Tuesday, 13 April 2010

Music Therapy Reduces Procedural Pain in Children with Cancer

Repeated procedures like lumbar puncture and bone marrow aspiration are routine part of management of several childhood cancers (in particular acute lymphoblastic leukaemia). Adequate sedation and analgesia for these procedures in a safe environment is desirable and there are guidelines available in Europe and North America in this context. The mainstay of sedation in such settings is general anaesthesia.

A recent survey shows that the practice of sedation and analgesia for lumbar punctures and bone marrow aspiration in children with cancer in India is varied and includes no sedation/analgesia, local anaesthesia or some systemic sedation/analgesia but no general anaesthesia (unpublished data). Further research is needed to identify reasons for these variations.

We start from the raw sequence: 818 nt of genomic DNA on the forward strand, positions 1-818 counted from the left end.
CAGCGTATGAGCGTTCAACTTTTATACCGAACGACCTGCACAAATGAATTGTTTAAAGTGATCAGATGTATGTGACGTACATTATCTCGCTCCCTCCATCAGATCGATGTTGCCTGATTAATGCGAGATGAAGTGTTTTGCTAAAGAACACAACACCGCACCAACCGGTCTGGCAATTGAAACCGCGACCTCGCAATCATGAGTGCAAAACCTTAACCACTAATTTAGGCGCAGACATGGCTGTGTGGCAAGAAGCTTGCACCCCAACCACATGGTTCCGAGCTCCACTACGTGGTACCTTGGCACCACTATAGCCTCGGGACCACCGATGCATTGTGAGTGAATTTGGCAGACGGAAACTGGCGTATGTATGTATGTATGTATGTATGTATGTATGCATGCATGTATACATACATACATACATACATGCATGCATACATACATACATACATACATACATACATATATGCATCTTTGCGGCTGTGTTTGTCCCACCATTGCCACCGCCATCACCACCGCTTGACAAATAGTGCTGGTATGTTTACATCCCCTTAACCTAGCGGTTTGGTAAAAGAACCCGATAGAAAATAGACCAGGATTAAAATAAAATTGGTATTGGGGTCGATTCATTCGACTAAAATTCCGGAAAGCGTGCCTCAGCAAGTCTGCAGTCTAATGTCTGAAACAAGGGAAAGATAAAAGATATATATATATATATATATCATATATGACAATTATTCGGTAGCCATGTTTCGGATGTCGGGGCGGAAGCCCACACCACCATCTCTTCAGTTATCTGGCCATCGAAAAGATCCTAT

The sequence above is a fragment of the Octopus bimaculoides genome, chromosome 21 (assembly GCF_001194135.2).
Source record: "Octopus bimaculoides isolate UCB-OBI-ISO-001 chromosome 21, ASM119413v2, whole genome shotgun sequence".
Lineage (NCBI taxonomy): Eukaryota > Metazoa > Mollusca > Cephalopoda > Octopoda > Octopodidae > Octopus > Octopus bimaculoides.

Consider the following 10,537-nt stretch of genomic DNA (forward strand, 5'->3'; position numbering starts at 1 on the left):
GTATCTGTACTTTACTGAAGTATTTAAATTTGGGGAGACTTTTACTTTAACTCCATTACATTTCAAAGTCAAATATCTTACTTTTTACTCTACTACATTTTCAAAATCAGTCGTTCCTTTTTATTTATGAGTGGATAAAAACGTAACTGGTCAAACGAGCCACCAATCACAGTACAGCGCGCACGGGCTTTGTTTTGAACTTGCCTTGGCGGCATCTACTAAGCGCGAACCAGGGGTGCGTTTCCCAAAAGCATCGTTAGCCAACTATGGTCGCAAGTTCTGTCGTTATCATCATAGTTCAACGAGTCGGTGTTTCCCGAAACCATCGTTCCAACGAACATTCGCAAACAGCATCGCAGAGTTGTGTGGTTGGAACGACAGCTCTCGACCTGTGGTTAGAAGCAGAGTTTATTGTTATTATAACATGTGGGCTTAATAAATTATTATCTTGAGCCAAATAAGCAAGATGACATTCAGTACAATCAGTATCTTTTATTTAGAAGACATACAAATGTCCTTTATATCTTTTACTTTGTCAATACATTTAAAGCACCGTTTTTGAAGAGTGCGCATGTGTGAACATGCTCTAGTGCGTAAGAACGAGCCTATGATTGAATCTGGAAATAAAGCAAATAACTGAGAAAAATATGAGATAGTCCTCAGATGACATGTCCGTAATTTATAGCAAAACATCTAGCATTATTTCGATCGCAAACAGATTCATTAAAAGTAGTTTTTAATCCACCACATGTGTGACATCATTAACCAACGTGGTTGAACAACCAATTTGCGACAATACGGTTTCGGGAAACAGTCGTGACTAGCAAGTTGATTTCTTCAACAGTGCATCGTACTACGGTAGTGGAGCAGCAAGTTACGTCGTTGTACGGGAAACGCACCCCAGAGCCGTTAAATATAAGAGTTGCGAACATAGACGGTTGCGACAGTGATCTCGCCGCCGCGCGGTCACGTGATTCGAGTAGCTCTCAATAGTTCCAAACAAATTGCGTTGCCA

The recently published report from Vietnam (in collaboration with Swedish investigators) shows reduced pain and anxiety in children aged 7-12 years with leukaemia during and after lumbar puncture who were randomised to receive music therapy compared to no music. (Ref - Nguyen et al, Journal of Pediatric Oncology Nursing, May-June 2010). What makes this clinical trial particularly relevant to the Indian context is the fact that besides music therapy, there was no use of any form of sedation/analgesia for the procedure. Such a practice of lack of any sedation/analgesia during the procedure is standard in Vietnam and also a common occurrence in India. Music therapy is a low cost, safe and easily available option which should be considered (in isolation or as an adjunct) for these procedures.

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